By Zephania Ubwani
Arusha — Only a trickle of tourists visit the attraction sites -rich Lake Natron basin annually due to poor marketing and promotion of its untapped potentials.
The vast basin, with a major lesser flamingo breeding site in the world and an active Oldonyo Lengai volcanic mountain, currently receives a measly 4,000 visitors a year.
“There is no strategic plan to grow tourism there. The attractions are many but the potential remains untapped”, said Mr Lota Melamari, a consultant with the recently launched Lake Natron Ecotourism Project.
He told The Citizen on the sidelines of a meeting organized by Nature Tanzania, a newly formed lobby group based in Arusha, that the situation has been aggravated by poor transport network and tax barriers.
Tourists and nature lovers travelling to the site, some 300 kilometres from Arusha, have to go through fees collection gates mounted by the three districts bordering the basin; Monduli, Longido and Ngorongoro.
Mr Melamari, who served as the director general of the Tanzania National Parks (Tanapa) from the 1990s to early 2000s, said Lake Natron basin can attract between 10,000 to 15,000 tourists a year if well marketed.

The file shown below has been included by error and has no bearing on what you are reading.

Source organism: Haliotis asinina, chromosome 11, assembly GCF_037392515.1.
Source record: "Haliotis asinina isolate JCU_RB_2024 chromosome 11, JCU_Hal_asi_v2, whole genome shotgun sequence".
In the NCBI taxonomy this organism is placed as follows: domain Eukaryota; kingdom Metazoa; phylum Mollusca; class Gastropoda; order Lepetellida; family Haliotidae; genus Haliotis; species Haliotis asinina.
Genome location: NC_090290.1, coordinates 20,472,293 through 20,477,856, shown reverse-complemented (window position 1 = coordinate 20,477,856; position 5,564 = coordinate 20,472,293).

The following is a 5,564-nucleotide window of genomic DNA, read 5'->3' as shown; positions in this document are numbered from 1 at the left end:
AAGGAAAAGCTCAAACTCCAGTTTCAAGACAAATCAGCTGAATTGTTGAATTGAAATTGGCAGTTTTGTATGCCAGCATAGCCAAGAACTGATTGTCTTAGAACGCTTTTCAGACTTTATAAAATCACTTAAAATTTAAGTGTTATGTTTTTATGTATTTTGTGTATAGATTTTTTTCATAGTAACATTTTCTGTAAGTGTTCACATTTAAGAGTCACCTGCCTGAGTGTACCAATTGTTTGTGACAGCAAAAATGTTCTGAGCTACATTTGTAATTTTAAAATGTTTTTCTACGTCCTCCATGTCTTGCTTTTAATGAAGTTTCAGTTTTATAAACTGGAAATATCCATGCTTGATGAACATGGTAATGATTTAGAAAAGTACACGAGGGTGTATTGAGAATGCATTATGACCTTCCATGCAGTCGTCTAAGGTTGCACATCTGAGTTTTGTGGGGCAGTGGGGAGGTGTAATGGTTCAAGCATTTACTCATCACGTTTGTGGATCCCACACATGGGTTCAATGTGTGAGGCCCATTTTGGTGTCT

He said although the construction of a paved road from Mto-wa-Mbu to Loliondo would boost numbers, there was need for the tourism stakeholders to take deliberate steps to promote the area.
Accordingly, discussions are underway with the three districts to have only one gate for collection of local government fees for tourists heading to the site.
Ken Mwathe,the policy and advocacy coordinator with Birdlife International said the Lake Natron basin was a ‘hidden gem’ for Tanzania that has not been exploited as far as tourism is concerned.
“People know about Serengeti, Ngorongoro and Selous. Lake Natron is not a park but an important wetland globally which can pull in as many tourists”, he said.
It is one of dozens of identified Important Bird Areas (IBAs) in Tanzania which can attract thousands of bird watchers from around the world each year.
“The 4,000 tourists visiting the area annually can more than triple if the limited facilities are upgraded”, he explained, noting that the adjacent Serengeti National Park attracts 100,000 visitors per year.
Nature Tanzania patron John Salehe said the completion of the tarmac road to Loliondo could see the Lake Natron basin turning into a major tourist attraction in Tanzania, especially in bird watching.
However, he stressed the need to formulate an integrated conservation management plan for the area in order to protect its fragile ecosystem.